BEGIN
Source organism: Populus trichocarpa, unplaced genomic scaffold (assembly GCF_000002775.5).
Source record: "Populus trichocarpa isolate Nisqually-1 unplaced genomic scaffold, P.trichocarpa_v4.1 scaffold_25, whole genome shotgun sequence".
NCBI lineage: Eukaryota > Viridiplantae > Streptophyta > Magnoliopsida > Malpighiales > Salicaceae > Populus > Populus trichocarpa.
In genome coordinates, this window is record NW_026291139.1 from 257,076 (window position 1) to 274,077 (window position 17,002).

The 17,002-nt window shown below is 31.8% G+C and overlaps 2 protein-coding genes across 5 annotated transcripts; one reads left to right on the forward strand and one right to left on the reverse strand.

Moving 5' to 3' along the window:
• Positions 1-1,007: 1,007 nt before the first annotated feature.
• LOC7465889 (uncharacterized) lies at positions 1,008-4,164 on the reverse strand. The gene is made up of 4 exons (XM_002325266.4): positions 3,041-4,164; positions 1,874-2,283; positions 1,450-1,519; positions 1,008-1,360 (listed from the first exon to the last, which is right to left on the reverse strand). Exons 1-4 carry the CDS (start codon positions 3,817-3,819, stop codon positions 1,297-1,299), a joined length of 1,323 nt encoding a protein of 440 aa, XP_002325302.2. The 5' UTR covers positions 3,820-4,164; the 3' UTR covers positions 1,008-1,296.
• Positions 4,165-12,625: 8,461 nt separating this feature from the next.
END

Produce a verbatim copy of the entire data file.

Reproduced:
Source organism: Populus trichocarpa, unplaced genomic scaffold (assembly GCF_000002775.5).
Source record: "Populus trichocarpa isolate Nisqually-1 unplaced genomic scaffold, P.trichocarpa_v4.1 scaffold_25, whole genome shotgun sequence".
NCBI lineage: Eukaryota > Viridiplantae > Streptophyta > Magnoliopsida > Malpighiales > Salicaceae > Populus > Populus trichocarpa.
In genome coordinates, this window is record NW_026291139.1 from 257,076 (window position 1) to 274,077 (window position 17,002).

The 17,002-nt window shown below is 31.8% G+C and overlaps 2 protein-coding genes across 5 annotated transcripts; one reads left to right on the forward strand and one right to left on the reverse strand.

Moving 5' to 3' along the window:
• Positions 1-1,007: 1,007 nt before the first annotated feature.
• LOC7465889 (uncharacterized) lies at positions 1,008-4,164 on the reverse strand. The gene is made up of 4 exons (XM_002325266.4): positions 3,041-4,164; positions 1,874-2,283; positions 1,450-1,519; positions 1,008-1,360 (listed from the first exon to the last, which is right to left on the reverse strand). Exons 1-4 carry the CDS (start codon positions 3,817-3,819, stop codon positions 1,297-1,299), a joined length of 1,323 nt encoding a protein of 440 aa, XP_002325302.2. The 5' UTR covers positions 3,820-4,164; the 3' UTR covers positions 1,008-1,296.
• Positions 4,165-12,625: 8,461 nt separating this feature from the next.